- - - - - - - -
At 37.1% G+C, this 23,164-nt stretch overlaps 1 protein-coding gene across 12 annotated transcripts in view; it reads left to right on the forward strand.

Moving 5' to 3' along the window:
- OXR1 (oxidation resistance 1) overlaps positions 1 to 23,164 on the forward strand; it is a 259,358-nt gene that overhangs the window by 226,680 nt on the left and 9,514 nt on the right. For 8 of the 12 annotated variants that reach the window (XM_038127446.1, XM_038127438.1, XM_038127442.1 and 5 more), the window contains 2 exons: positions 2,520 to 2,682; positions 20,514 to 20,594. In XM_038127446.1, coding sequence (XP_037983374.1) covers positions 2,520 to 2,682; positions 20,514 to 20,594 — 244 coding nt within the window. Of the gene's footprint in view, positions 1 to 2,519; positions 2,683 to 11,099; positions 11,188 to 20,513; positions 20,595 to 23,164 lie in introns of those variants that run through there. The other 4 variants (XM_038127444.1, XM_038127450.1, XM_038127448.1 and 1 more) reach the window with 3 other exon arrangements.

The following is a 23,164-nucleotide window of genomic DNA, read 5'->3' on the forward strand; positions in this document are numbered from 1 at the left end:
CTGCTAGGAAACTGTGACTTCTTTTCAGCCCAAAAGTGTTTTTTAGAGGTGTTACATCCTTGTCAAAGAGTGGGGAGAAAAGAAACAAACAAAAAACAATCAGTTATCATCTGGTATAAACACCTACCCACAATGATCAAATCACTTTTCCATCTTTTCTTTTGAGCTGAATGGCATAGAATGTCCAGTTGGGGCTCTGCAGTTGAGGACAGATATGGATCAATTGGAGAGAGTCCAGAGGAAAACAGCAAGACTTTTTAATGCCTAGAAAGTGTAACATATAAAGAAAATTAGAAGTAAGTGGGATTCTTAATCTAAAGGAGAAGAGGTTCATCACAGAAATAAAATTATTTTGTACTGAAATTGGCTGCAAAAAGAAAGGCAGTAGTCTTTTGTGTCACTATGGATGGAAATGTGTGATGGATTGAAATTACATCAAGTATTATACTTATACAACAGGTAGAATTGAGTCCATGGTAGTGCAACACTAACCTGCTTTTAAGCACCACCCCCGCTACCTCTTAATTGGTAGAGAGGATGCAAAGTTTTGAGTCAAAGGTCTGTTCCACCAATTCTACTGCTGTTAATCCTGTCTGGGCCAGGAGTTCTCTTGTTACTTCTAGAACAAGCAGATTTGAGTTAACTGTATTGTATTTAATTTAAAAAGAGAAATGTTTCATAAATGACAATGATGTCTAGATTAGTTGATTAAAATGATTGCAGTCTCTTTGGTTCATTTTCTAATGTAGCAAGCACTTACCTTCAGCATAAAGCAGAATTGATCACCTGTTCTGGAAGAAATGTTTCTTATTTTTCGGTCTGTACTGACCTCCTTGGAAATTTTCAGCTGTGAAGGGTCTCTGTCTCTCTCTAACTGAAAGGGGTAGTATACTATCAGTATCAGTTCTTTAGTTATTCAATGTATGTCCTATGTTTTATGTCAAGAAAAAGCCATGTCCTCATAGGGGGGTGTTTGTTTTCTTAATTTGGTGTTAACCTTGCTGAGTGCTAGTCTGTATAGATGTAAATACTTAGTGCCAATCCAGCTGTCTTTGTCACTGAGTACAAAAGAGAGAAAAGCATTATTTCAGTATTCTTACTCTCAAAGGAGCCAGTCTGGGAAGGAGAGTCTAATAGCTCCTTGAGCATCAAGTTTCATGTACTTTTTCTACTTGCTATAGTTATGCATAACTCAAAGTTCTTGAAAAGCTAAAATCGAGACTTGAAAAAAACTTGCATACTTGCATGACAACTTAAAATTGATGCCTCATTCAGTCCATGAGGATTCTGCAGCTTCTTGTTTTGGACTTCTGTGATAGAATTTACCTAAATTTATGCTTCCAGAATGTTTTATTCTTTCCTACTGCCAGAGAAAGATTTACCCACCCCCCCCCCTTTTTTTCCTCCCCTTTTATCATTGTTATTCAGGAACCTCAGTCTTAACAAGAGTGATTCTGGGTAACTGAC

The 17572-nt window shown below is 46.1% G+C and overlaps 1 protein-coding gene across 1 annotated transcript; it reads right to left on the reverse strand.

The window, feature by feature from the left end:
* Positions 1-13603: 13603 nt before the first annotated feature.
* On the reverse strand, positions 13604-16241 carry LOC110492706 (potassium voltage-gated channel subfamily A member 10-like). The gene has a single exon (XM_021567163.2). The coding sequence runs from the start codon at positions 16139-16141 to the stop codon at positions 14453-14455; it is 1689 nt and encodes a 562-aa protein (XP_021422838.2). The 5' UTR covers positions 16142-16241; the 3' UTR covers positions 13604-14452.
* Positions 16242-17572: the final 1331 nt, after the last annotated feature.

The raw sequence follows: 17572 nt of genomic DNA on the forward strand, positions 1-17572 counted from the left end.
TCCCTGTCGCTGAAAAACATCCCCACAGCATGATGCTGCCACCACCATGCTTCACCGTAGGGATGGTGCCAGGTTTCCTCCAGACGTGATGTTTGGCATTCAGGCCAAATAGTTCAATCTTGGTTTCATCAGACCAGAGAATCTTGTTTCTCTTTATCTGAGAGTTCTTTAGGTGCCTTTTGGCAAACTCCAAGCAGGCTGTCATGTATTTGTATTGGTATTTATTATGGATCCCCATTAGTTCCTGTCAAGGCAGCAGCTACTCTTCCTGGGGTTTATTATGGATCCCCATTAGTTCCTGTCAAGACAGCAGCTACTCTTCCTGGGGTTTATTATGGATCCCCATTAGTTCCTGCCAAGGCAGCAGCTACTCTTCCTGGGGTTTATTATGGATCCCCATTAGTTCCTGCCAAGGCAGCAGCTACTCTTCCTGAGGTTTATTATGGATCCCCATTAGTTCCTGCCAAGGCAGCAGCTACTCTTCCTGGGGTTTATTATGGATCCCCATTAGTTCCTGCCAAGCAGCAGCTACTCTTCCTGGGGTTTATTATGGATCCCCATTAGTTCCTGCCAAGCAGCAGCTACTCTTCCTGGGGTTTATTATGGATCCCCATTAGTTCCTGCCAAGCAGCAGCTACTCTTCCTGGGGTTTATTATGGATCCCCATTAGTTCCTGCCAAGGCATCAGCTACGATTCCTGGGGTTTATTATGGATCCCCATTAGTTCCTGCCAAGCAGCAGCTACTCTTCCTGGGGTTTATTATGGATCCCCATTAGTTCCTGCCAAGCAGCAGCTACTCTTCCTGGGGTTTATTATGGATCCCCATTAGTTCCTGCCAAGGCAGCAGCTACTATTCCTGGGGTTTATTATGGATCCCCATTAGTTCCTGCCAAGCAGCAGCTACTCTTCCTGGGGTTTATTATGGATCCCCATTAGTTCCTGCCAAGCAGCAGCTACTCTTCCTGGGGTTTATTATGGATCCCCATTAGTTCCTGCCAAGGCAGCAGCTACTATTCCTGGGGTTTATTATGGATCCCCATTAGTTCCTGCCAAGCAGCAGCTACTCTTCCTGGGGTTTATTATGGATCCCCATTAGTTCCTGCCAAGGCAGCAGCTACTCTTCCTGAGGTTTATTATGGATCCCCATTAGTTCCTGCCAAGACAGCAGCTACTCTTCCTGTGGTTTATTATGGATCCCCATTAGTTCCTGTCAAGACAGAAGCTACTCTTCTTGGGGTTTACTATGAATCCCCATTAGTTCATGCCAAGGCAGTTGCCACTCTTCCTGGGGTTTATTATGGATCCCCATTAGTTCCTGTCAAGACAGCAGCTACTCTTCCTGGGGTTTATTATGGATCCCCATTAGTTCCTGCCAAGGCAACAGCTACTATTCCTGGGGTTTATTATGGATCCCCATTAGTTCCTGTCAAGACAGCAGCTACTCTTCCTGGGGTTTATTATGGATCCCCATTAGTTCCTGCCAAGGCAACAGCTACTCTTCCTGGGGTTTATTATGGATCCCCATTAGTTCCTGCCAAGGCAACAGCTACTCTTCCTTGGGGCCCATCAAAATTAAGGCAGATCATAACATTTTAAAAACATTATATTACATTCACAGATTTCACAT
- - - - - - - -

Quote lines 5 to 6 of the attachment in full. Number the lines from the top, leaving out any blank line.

CTGCTAGGAAACTGTGACTTCTTTTCAGCCCAAAAGTGTTTTTTAGAGGTGTTACATCCTTGTCAAAGAGTGGGGAGAAAAGAAACAAACAAAAAACAATCAGTTATCATCTGGTATAAACACCTACCCACAATGATCAAATCACTTTTCCATCTTTTCTTTTGAGCTGAATGGCATAGAATGTCCAGTTGGGGCTCTGCAGTTGAGGACAGATATGGATCAATTGGAGAGAGTCCAGAGGAAAACAGCAAGACTTTTTAATGCCTAGAAAGTGTAACATATAAAGAAAATTAGAAGTAAGTGGGATTCTTAATCTAAAGGAGAAGAGGTTCATCACAGAAATAAAATTATTTTGTACTGAAATTGGCTGCAAAAAGAAAGGCAGTAGTCTTTTGTGTCACTATGGATGGAAATGTGTGATGGATTGAAATTACATCAAGTATTATACTTATACAACAGGTAGAATTGAGTCCATGGTAGTGCAACACTAACCTGCTTTTAAGCACCACCCCCGCTACCTCTTAATTGGTAGAGAGGATGCAAAGTTTTGAGTCAAAGGTCTGTTCCACCAATTCTACTGCTGTTAATCCTGTCTGGGCCAGGAGTTCTCTTGTTACTTCTAGAACAAGCAGATTTGAGTTAACTGTATTGTATTTAATTTAAAAAGAGAAATGTTTCATAAATGACAATGATGTCTAGATTAGTTGATTAAAATGATTGCAGTCTCTTTGGTTCATTTTCTAATGTAGCAAGCACTTACCTTCAGCATAAAGCAGAATTGATCACCTGTTCTGGAAGAAATGTTTCTTATTTTTCGGTCTGTACTGACCTCCTTGGAAATTTTCAGCTGTGAAGGGTCTCTGTCTCTCTCTAACTGAAAGGGGTAGTATACTATCAGTATCAGTTCTTTAGTTATTCAATGTATGTCCTATGTTTTATGTCAAGAAAAAGCCATGTCCTCATAGGGGGGTGTTTGTTTTCTTAATTTGGTGTTAACCTTGCTGAGTGCTAGTCTGTATAGATGTAAATACTTAGTGCCAATCCAGCTGTCTTTGTCACTGAGTACAAAAGAGAGAAAAGCATTATTTCAGTATTCTTACTCTCAAAGGAGCCAGTCTGGGAAGGAGAGTCTAATAGCTCCTTGAGCATCAAGTTTCATGTACTTTTTCTACTTGCTATAGTTATGCATAACTCAAAGTTCTTGAAAAGCTAAAATCGAGACTTGAAAAAAACTTGCATACTTGCATGACAACTTAAAATTGATGCCTCATTCAGTCCATGAGGATTCTGCAGCTTCTTGTTTTGGACTTCTGTGATAGAATTTACCTAAATTTATGCTTCCAGAATGTTTTATTCTTTCCTACTGCCAGAGAAAGATTTACCCACCCCCCCCCCTTTTTTTCCTCCCCTTTTATCATTGTTATTCAGGAACCTCAGTCTTAACAAGAGTGATTCTGGGTAACTGAC

The 17572-nt window shown below is 46.1% G+C and overlaps 1 protein-coding gene across 1 annotated transcript; it reads right to left on the reverse strand.